‘Tis The Season For Holiday Depression

December 5, 2016  |  

You’ve survived Thanksgiving, which may have included arguing about politics and plotting to leave the country after the election. But now that the turkey and dressing are gone, your inbox is filled with sale emails and party invitations. And you’re getting stressed. That’s why you need to take care of your mental health to ward off holiday depression this time of year.

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Shutterstock

Why do people get depressed during the holidays?

For some people, December celebrations are full of joy and cheer and connecting with family. For other people, they are met with unrealistic expectations. Of getting every gift on a child’s wish list. Of getting all the greeting cards in the mail on time. Of making the perfect meal and having the perfect family to eat it. The difference between what we think should happen and what actually happens is the place where disappointment and holiday depression reside.

Even if everything does turn out well, many people have lost important loved ones in the past. For them, the holidays are a reminder of those losses and how different, or disappointing, the holidays are without those special people. Whether the deaths are recent or long passed, unresolved grief can contribute to holiday depression and make it difficult for us to get through the holidays without tears and sadness.

Another source of holiday depression is stress. The parties, the shopping, and the late-night revelry are taxing on the mind as well as the body. It’s easy to lose sight of taking care of yourself when the reason for the season is taking care of others. Rushing around town every day and preoccupying ourselves with our to-do list — along with all the other non-holiday obligations — makes us tired, weakens our defenses, and leaves us susceptible to low moods and low energy.

How can you ward off holiday depression?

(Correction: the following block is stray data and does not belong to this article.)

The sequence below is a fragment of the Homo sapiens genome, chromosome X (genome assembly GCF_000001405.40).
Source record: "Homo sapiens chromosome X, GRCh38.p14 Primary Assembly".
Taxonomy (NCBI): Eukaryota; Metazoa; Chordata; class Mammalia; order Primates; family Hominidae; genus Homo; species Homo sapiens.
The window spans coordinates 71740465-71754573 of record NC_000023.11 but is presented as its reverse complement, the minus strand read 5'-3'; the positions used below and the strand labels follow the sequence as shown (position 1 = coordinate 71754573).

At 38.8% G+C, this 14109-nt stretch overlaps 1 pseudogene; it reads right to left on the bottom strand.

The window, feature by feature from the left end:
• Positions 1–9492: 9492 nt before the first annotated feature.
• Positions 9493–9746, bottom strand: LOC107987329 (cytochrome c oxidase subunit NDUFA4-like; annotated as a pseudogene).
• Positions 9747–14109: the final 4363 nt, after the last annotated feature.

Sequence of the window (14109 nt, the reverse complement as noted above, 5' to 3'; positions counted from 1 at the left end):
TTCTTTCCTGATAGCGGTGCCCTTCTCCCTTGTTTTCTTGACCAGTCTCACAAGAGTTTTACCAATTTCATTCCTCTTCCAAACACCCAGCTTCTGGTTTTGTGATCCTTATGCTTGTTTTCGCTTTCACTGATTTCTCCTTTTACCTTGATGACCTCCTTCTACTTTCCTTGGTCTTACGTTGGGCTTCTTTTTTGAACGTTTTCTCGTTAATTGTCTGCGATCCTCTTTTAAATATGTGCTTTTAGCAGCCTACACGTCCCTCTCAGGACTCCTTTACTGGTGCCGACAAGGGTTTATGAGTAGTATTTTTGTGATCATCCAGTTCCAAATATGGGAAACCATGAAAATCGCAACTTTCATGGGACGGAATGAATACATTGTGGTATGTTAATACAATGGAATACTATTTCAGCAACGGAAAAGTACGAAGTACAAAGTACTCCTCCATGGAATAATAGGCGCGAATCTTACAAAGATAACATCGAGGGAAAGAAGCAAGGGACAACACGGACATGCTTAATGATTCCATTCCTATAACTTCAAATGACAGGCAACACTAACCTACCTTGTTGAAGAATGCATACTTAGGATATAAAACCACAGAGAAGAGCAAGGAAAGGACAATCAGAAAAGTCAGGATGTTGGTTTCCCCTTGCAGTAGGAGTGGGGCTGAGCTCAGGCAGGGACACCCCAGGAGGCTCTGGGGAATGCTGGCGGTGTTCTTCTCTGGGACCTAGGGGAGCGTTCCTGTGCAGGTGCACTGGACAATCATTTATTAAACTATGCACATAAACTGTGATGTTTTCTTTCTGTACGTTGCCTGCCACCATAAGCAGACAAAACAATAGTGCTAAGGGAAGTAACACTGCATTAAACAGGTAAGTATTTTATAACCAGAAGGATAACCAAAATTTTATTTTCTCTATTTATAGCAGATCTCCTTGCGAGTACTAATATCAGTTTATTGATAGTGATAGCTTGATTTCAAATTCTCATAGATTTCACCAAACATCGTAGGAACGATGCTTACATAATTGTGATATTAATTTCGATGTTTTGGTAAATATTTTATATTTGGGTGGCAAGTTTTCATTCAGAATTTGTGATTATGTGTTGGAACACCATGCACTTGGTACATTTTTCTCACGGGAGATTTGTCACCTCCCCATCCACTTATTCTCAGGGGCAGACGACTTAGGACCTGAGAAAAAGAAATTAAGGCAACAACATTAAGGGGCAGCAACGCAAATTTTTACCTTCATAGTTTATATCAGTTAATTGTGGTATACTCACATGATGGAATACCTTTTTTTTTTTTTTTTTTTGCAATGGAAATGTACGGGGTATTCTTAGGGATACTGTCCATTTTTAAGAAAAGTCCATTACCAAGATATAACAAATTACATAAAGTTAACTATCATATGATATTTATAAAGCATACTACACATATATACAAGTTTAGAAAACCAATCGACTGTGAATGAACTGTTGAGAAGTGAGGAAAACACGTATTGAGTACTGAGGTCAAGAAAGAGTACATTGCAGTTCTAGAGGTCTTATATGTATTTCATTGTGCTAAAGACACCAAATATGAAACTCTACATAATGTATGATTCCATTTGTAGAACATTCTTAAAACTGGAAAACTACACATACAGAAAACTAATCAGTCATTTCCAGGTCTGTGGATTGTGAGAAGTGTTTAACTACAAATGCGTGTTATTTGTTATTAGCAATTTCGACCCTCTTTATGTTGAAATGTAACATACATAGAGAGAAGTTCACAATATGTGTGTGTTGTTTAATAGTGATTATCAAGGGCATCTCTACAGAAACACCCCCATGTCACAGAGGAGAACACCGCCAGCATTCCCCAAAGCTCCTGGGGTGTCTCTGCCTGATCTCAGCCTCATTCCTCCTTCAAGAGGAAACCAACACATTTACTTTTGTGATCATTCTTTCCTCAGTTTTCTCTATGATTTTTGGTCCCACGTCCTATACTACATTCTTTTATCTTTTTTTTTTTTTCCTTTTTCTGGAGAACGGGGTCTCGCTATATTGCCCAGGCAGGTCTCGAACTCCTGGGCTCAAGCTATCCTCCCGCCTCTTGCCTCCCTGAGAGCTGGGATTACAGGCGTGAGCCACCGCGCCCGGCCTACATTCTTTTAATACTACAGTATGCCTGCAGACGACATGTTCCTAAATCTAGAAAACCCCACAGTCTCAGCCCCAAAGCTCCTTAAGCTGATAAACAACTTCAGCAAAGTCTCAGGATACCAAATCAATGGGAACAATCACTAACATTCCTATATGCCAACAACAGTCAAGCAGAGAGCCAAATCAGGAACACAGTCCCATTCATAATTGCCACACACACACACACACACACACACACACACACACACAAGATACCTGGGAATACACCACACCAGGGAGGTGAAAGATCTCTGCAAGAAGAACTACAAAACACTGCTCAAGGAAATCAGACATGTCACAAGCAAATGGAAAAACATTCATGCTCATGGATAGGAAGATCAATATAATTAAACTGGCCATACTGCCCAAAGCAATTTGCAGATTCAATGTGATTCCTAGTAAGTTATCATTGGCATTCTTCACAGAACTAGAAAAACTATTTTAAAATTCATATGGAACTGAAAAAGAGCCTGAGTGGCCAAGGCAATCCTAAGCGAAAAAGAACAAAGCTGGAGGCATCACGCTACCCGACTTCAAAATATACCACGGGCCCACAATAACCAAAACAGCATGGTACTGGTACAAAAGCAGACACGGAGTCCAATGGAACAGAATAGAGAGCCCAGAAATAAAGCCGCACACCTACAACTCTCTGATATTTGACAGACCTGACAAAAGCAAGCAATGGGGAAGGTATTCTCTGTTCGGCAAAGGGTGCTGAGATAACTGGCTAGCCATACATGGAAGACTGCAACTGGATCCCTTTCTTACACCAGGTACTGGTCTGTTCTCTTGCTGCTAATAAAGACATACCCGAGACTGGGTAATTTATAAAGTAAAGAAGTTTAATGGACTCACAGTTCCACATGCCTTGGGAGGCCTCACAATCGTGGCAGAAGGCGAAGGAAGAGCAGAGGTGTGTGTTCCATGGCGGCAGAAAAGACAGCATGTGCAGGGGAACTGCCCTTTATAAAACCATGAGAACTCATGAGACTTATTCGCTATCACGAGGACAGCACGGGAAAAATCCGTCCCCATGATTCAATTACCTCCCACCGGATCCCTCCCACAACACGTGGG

Aside from canceling the holidays altogether and spending December on a tropical island, there are plenty of ways to ward off holiday depression.

  1. Be Realistic: Maybe this year isn’t the time for you to invite 20 people to dinner because you can’t cook and your house isn’t big enough. It’s okay to have holiday goals, but scale them back if they require herculean efforts to pull off. Look at your resources carefully and only expend what you can afford. For real.
  2. Be Nice to Yourself: ‘Tis the season for giving, but as the saying goes, you can’t take care of anything else unless you take care of yourself. Everyone is entitled to rest and decompression every day, not just during the holidays. So carve some time out for yourself this month to do whatever you want to do. Get your nails done. Go to the gym. Do whatever restores and rejuvenates you and releases your stress. And then when you feel good, you can enjoy yourself.
  3. Practice Being Grateful: No matter what is going on in your life, you have something to be happy about. If you feel sad or depressed, try writing down five or 10 things for which you are grateful. Reflecting on positive aspects of your life will keep you from worrying about perfection and it will keep you from dwelling on what may be difficult.
  4. Use Selective “Nos”: You don’t have to participate in every cookie swap or Secret Santa that someone offers to you. Buying more gifts puts pressure on your wallet, and making things puts pressure on your time and your mental capacity. Instead of saying yes to everyone, set a limit for the number of holiday events you’ll join and keep it. Try telling others, “I’m sorry but I’m just too busy/to financially strapped/too stressed right now. I hope you enjoy your holidays and we’ll catch up in January.”
  5. Be Present: Kids enjoy the holidays because they enjoy all the activities as they come. They may worry about what Santa brought them, but they’re always happy just to play with what they got. So be like a kid, stay in the present moment every day and enjoy the festivities as they come. Maybe it’s not the same since your mother died. And maybe all of your kids are getting on your last nerve. But there are good times to be had, whether they’re watching your favorite holiday movie or baking your grandmother’s cookies. Focus on those moments as they come, and your worries will slip into the background. At least until the credit card bills come.

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